How Will Obamacare Affect Me?

obamacareUnless you’ve been living in a trailer down by the river in the middle of Nowhere, USA – you’re probably well aware of the Affordable Care Act (or Obamacare as its been so lovingly referred to as) which went into affect October 1st. What you might not be as acquainted with is how it may affect you



While I’m no expert on Obamacare – I have done a little bit of research about it and want to share some of those insights here. If you are more familiar with it and can add to the discussion here – I’d love to get your input in the comments section. Our hope is that the post can be a resource for many of you looking to find out a little more about the Act and how it will affect you and your family.

Depending on your situation, Obamacare will affect everyone differently AND each state is handling the new mandate a little differently. I want to present life situations here and hopefully you fit one of the profiles. It’s important to note how many of us are covered (or not) in America.

  • About 50% of us are covered by private health insurance (employer plans, ie)
  • A third are covered under government plans (Medicare, Medicaid)
  • 1 in 10 will purchase insurance themselves
  • And just under 1 in 10 are not insured at all (roughly 30 million)

Employed Betty

Betty is an office manager at a large law firm and she is enrolled in her company’s health insurance program. She gets pretty good coverage too where the employer pays almost 90% of all her health care costs. While not everyone has it as good as Betty – many of us have some form of coverage provided by an employer.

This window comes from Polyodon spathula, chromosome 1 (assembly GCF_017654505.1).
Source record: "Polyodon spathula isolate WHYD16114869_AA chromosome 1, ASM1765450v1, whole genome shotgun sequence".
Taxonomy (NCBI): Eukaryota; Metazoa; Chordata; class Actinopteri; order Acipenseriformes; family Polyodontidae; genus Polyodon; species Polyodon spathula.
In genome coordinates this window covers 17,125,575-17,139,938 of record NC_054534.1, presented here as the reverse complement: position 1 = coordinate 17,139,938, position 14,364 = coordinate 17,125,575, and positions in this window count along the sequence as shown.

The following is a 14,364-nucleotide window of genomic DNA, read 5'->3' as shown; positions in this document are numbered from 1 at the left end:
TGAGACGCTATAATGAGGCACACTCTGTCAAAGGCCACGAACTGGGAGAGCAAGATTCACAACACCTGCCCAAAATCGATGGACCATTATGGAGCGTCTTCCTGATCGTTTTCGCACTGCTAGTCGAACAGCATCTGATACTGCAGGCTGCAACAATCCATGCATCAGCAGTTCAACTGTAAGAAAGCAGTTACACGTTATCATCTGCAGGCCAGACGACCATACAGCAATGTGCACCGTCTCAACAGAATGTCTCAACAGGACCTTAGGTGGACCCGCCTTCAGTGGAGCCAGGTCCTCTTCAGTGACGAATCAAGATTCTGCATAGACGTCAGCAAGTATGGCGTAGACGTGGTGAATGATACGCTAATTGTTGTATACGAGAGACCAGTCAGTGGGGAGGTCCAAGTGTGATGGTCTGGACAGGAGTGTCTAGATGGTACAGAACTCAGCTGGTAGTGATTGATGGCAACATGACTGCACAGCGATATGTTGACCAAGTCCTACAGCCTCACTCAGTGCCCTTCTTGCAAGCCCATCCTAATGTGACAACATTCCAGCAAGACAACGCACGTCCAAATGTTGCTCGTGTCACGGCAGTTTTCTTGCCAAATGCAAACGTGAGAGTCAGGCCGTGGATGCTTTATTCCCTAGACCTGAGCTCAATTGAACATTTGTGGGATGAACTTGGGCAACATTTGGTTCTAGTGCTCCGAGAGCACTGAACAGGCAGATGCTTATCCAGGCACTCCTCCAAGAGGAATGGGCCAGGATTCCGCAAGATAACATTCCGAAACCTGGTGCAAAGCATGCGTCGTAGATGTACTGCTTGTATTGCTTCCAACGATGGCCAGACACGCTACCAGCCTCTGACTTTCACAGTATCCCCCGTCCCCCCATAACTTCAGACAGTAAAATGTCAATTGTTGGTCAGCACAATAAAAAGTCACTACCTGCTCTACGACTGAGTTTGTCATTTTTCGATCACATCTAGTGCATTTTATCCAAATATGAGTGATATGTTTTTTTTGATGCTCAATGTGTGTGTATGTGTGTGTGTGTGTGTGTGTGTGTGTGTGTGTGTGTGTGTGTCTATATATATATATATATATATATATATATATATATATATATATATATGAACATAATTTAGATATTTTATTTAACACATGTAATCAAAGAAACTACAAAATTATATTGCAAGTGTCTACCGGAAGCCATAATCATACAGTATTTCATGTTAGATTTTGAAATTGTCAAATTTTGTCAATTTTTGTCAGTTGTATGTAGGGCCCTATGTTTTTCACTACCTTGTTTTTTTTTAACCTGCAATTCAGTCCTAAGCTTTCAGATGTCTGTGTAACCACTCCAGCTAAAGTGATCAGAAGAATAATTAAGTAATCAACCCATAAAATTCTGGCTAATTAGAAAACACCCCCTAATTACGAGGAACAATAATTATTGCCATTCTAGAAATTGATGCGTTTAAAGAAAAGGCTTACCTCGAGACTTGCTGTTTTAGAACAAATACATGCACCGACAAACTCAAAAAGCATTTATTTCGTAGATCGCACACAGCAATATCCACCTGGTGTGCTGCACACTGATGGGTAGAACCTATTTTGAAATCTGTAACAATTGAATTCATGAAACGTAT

Here are some of the new benefits that Betty may encounter with Obamacare:

  • Free preventative care (Check-ups, screenings and vaccines must be covered by providers for free)
  • Coverage for young adults (living at home?) until they hit 26 (about 6.6 million Americans)
  • In 2014, insurance companies cannot charge you more or deny coverage because you’ve been sick
  • No cancellations or lifetime limits on coverage when/if you get sick
  • Rebates if the insurance provider spends too much of your premiums on overhead
  • No more big booklets of whats covered and not – but short, plain-language summary of benefits

Other than the mentioned, Betty shouldn’t see much of a change in her insurance coverage. Still, many employers are starting to move to “employee-driven” healthcare plans (code for “getting out of the business of providing health insurance for their employees”) so Obamacare could spur more businesses to continue this trend. There are companies out there who are railing against Obamacare. Hobby Lobby is actually suing the government for some of the mandates the new Act will enforce on employers.

Uninsured Ron and Business-owner Pete

Ron is a 24-year old recent college grad who works as a contract designer for a large tech company. Due to his age and good health, Ron has elected to not purchase health insurance. He figures he could use that money for paying off his school loan.

Pete owns a chimney repair business and purchases a health insurance plan for he and his family through an online insurance broker. It’s an expensive plan that takes a big chunk out of their monthly budget – but needs good coverage with a newborn and wife who has a lot of medical issues.

Both Ron and Pete may have the option of participating in the Health Insurance Marketplace. This is online marketplace where private insurers compete for your business. You can choose 3 different plans ranging from Bronze Level (cheaper premiums – high deductibles) or Platinum Level (more expensive premiums – lower deductibles). These plans also come with the same benefits as those listed above.